The promise of truly branching pathways may be a facade, but the scope of the story is actually pretty epic and the fantastic narrative’s earnest nature gives the story a sense of gravitas few JRPGs can match. Aksys did an excellent job with the dialogue, and though characters fall into archetypes, they play those archetypes exceptionally well. I also like how some of the classic JRPG tropes are viewed in a slightly askew fashion. For example, the “amnesiac hero” is not hell-bent on unearthing his past. Weiss is convinced that it’s pointless to get lost in nostalgia, and that he should focus on what is and what could be rather than what was. Thus, his focus is on making the most out of what he can control instead of worrying about what’s out of his control.

Although the storyline is surprisingly engaging thanks to the visual novel-style presentation, plot direction is sometimes vague and there are a few occasions where it is far too easy to skip over vital plot points and events. For example, had I not been severely underleveled for a certain boss fight, I would not have revisited a previously completed area, stumbling upon a major chunk of plot and a key playable character! It was a serendipitous find, but the result was out-of-order story progression. I’m okay with hunting for optional events that flesh out characters and enhance world-building, but main and relevant plot points, destinations, and objectives should be clearly given. I don’t particularly enjoy running around in circles not knowing what to do next.

A quest log to keep track of main quest and sidequest objectives would have been helpful. What would have also been helpful is if the monster compendium mentioned where monsters were encountered, because it’s sometimes difficult to remember those locations when seeking out particular monsters for sidequest item drops. Thankfully, the game has no dungeons, so “pixel hunting” for plot-relevant hot spots in various locations is not so bad. Full-range movement is limited to the overworld, and sub-areas are point-and-click. This makes backtracking less of a hassle, and because the game is more narrative-driven than dungeon-driven, I am perfectly fine with this design choice.

The game offers three difficulty levels to choose from, but even easy mode has the potential to kick your sorry behind if you’re not careful. The game initially seems easy enough, even in hard mode, but sudden and severe difficulty spikes throughout the game can potentially turn the higher difficulty levels into monotonous grind fests. Don’t let the relative ease of the first generation fool you, because the second and third generations up the ante big time and will require some grinding, even in easy mode. Therefore, I recommend playing in either easy or normal mode to preserve your sanity, unless you’re okay with purchasing various DLC booster packages.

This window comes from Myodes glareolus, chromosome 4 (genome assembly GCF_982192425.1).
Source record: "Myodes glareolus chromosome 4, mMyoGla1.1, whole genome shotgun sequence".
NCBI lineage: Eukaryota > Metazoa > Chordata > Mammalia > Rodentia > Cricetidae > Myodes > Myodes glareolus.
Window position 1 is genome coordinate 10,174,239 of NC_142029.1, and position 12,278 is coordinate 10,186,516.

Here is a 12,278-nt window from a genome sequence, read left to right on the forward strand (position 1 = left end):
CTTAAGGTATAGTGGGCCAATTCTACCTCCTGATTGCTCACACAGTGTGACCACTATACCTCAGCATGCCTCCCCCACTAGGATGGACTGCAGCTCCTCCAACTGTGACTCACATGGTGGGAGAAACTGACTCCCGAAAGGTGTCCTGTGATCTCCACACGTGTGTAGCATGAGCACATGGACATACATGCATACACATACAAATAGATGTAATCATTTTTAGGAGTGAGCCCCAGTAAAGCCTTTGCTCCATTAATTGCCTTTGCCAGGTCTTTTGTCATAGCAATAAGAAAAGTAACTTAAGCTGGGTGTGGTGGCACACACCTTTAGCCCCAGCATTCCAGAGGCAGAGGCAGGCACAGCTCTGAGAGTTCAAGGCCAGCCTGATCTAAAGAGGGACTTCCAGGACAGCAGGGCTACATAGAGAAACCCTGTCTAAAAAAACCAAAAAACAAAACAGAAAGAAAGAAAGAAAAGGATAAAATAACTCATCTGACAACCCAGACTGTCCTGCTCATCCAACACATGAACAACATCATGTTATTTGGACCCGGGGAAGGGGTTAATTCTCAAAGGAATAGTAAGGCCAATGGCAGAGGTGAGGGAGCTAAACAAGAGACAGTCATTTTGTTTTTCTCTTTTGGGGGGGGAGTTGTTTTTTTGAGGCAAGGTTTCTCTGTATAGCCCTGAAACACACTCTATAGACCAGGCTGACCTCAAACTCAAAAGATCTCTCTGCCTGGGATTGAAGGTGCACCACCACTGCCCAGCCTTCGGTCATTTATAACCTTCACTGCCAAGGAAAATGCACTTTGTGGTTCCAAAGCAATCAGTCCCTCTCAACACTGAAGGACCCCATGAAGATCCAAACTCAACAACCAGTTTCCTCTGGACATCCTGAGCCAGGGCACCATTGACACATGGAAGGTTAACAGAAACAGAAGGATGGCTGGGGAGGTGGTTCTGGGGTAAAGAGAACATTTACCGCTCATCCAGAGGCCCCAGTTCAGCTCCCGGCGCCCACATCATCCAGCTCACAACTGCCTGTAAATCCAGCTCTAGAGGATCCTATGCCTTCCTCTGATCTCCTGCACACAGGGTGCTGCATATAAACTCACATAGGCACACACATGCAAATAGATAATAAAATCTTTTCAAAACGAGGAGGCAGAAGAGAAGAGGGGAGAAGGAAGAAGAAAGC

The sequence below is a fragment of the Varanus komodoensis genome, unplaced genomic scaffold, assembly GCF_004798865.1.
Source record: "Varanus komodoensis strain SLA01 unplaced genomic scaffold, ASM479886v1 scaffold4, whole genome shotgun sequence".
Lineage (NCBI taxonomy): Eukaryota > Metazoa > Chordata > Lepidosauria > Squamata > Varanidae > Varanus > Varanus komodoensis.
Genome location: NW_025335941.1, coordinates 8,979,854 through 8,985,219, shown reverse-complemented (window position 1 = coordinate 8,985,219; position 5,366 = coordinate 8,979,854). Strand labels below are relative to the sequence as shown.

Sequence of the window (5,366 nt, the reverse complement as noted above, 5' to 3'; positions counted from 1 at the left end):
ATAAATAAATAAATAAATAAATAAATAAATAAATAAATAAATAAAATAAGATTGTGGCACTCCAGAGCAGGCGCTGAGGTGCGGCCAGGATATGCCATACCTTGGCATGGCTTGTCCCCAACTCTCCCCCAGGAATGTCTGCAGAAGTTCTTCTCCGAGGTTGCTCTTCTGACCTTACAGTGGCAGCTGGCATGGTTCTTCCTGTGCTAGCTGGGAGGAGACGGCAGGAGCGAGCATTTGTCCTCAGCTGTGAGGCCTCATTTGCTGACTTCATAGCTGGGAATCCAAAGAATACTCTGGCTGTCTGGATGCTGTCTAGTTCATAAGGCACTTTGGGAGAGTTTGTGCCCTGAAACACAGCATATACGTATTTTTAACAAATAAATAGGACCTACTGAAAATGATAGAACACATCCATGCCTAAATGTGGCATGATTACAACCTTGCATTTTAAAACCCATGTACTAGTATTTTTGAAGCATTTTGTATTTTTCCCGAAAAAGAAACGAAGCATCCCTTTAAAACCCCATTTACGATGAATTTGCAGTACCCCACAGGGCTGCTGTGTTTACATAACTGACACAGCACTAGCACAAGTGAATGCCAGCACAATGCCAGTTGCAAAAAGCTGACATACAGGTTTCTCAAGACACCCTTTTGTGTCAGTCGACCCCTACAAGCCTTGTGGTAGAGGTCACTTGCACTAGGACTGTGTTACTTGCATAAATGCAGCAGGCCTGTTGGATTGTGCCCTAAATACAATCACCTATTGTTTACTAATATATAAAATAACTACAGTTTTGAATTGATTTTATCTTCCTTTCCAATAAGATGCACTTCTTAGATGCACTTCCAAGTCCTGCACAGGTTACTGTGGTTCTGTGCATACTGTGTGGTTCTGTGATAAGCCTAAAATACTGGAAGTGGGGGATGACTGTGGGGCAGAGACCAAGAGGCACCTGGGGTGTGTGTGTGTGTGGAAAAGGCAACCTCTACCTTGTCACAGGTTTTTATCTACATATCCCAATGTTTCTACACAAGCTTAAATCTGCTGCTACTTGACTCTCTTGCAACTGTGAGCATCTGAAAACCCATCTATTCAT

Battles are turn-based and put the hero and enemy parties on separate 6×7 grids, similar to the battle systems in Enchanted Arms, Radiant Historia, or Naruto: Path of the Ninja. In other words, it’s turn-based battling with a mild “tactical positioning” component that’s one of the more intuitive and user-friendly aspects of the game. In terms of battling itself, combat is very similar to that of Valkyrie Profile’s system of creating multi-character combo attacks for maximum and efficient damage, which is really fun. Despite reminding me of Valkyrie Profile, I actually found myself approaching battles like a Megami Tensei game where the key to victory lies in exploiting enemy weaknesses with various party members’ strengths. Therefore, the swap-out command during battles will become your greatest ally. It is best to select the right party for the situation rather than play favorites.

Button commands during battle are not immediately intuitive, but you get used to them after a few battles. Like many Idea Factory games, there are a lot of esoteric “points” to keep track of that aren’t immediately intuitive, but everything is more streamlined than normal and the play mechanics are often less complicated than they’re made out to be. There is an overabundance of information to keep track of in the menus, but the interface does its best to be ergonomic; larger menus with larger fonts would be nice, though, particularly during battles. Further on in the game, extracting skills from books and equipping enhancements into slots on weapons and armor are simple enough concepts, but the interface makes them appear more obtuse than need be. It negatively reminded me of Final Fantasy VIII’s cluttery Junction system and made character building feel unfocused and time-consuming.

Some players will take to the somewhat unfocused skill system, but I prefer the simplicity of characters each having more individualized classes and specialized skill growth, so it’s more intuitive for me to keep track of whose skills would be most effective in which battle. The narrative assumes a certain class for each character, but the gameplay is more along the lines of “every character can potentially learn everything.” For a truly immersive experience, I feel that the character growth system should coincide with the storyline rather than oppose it. If a character is written as a black mage, s/he should play as a black mage and not be eligible to learn white magic, right? A more rigid class system would have kept things streamlined so I could spend more time experiencing the game at large and less time shuffling back and forth between menus.